LM: What do you think makes or a breaks a documentary? What factors play a role in terms of wide outreach, distribution and impact?

Godfrey: Timing. It is all about timing, which I think is partly why this film had success. The 2008 election was revolutionary and we predicted (and hoped) that would happen. Opportunity exists because of landscape. You need a hook, you have to see it before everyone wants it. We started production in 2005 to be relevant for 2008. In the end, production business is all about execution. You can sit around with brilliant people and brainstorm great ideas, but it’s meaningless if you don’t bring these ideas to life.

LM: Back to new media for a second. In the film, both student activists and leading political leaders express the belief that new media has the power to influence young people to vote and to be involved in the political process. How did you use new media to create buzz around the film and subsequently encourage youth voting?

Godfrey: 18 in ‘08 is essentially a film made by the young people for the young people. It started as just a documentary but evolved into a movement. We created the 18 in ’08 Organization to register and engage young voters for the 2008 election and for future political elections. We created an account for 18 in ’08 on Facebook, YouTube, Twitter, MySpace and monitored them. All of this was in conjunction with the 18 in ‘08 website that we built. The film has screened nationwide and has registered over 21,000 young voters since then.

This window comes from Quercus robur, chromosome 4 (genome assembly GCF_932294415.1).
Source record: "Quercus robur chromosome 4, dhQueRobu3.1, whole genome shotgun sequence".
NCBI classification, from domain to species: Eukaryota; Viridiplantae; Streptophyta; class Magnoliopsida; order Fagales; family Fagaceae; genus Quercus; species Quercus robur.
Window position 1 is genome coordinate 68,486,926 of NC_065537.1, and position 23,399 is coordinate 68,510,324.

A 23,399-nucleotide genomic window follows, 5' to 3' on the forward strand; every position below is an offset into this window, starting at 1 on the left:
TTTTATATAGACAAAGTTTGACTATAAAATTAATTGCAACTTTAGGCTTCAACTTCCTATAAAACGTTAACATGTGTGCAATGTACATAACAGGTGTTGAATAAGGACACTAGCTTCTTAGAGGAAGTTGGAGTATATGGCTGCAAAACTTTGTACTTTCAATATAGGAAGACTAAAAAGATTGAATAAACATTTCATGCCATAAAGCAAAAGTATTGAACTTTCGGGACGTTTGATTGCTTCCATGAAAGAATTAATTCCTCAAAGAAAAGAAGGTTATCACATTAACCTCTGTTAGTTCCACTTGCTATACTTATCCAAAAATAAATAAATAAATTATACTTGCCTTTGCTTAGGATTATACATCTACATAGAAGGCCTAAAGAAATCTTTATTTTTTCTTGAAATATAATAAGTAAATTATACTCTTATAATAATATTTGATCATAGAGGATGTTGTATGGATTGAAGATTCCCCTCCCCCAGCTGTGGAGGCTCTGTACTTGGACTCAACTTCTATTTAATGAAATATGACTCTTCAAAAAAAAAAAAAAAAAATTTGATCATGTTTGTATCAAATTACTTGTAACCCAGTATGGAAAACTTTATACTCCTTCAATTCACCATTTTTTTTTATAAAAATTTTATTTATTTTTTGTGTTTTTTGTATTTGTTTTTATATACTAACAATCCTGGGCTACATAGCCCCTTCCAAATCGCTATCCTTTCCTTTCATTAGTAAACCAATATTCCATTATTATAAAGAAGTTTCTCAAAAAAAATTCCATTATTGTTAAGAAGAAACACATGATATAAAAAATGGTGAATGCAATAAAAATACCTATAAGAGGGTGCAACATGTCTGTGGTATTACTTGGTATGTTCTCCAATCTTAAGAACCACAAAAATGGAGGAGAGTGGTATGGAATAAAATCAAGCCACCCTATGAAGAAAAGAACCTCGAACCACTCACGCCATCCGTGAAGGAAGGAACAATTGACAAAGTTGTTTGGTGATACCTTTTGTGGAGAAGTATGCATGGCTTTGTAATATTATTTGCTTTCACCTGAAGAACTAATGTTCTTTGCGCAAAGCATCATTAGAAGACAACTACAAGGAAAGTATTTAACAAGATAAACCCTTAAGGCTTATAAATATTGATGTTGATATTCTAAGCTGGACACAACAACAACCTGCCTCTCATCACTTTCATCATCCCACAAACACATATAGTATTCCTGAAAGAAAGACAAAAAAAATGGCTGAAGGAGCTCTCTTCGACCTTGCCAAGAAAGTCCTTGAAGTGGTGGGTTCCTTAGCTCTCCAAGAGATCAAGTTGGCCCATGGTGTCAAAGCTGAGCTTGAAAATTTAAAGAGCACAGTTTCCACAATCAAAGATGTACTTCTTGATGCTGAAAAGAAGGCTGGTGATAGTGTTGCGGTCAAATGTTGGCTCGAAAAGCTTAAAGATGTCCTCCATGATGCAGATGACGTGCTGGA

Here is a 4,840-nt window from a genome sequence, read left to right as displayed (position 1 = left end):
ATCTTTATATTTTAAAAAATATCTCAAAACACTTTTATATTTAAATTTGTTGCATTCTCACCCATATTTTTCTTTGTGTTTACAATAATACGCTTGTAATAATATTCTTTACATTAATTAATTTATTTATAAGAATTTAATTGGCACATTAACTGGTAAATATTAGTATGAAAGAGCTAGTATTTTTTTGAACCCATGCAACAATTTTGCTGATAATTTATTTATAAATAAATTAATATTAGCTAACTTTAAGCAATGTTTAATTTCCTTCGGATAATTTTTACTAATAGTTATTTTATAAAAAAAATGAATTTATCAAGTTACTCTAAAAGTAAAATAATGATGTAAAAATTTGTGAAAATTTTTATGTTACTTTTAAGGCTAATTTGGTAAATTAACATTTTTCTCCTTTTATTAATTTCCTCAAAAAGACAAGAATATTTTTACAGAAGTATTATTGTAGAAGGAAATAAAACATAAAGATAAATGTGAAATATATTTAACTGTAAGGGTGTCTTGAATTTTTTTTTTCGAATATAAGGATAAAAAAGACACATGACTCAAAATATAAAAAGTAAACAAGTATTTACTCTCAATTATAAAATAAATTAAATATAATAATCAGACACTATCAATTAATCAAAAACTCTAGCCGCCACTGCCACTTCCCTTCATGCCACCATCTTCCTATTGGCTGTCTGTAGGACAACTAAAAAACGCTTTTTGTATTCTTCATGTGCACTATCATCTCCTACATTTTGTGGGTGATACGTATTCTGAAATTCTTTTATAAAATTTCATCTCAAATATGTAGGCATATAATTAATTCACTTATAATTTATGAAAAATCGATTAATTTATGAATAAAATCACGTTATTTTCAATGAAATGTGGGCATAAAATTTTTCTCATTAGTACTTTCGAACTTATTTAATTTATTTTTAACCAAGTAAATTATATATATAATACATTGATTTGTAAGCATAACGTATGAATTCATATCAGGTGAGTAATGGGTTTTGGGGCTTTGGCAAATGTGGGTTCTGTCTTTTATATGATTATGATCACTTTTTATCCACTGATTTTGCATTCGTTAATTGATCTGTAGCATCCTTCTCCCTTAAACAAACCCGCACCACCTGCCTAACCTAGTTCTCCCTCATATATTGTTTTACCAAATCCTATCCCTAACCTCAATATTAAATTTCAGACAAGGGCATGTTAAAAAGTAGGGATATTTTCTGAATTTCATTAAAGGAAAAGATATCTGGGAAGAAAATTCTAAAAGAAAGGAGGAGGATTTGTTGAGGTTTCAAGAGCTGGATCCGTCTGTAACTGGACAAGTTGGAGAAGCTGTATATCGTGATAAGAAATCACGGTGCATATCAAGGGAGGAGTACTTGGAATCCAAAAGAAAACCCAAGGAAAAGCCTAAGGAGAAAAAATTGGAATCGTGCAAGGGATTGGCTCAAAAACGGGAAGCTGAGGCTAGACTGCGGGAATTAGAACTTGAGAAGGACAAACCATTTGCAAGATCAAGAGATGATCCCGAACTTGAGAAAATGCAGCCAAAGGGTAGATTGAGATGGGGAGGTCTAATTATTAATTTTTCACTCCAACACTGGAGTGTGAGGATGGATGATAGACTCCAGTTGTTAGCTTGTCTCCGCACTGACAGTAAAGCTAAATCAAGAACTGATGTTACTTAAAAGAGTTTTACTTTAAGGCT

LM: After producing 18 in’ 08, did you continue using new media to engage young people into the political process?

Godfrey: Certainly. We made a series of three videos for the U.S. State Department, an attempt to repair America’s image. We also worked with and advised Mayor of San Francisco, Gavin [Newsom], who now has the second largest following on Twitter of any political figure (after President Obama). We turned a S.F. written blog called Pet Peeves, where residents express their complaints, into a video blog and filmed the mayor on the job. He would go all over the city and ask people what can be changed to make San Francisco a better city.

LM: I understand that you are in pre-production for a new documentary. Can you tell me a little about it?

Godfrey: It’s called Panic of ’08, a working title. Glen Hutchins, world-renowned venture capitalist, developed a presentation and has been sharing it with business leaders. It focuses on his opinion about the current global economic collapse with a focus on the US. He has a unique and accurate perspective, and has data to back it up. We are working with Edelman PR, who represents Hutchins, who wants us to take the presentation and make it creative and interactive. Originally it was a PowerPoint presentation full of extensive data. We used a technology called Flash, which has better graphics and animation to jazz it up. We are going to film him giving the presentation and then direct and produce a documentary and fill in the holes and tell a story. Ironically, we were working on this idea before Hutchins approached us but didn’t have the angle or a hook. Now we do.

LM: Do you have any advice for all the young documentarians and filmmakers out there?

Godfrey: When I was in college, the concept of new media didn’t exist. Today, the barriers of entry are small and cameras are cheaper. It doesn’t have to be a massive, lengthy production. Utilize new media. YouTube is a perfect example. If it’s compelling, it will become viral, and you will have a chance to get distribution. Shoot a lot of tape. Shoot everything. Get as much content as possible and sift through it later. 18 in ’08 had about 200 hours of footage that was cut down to 30 minutes. Self-distribution is a revolutionary change in the film world and it is the best vehicle a young filmmaker has. It puts everyone in the game.

Crossborders: www.crossborders.tv
18 in ‘08: www.18in08.com.

Related Media: Trailer: 18 in '08


Crossborders: www.crossborders.tv 18 in ‘08: www.18in08.com.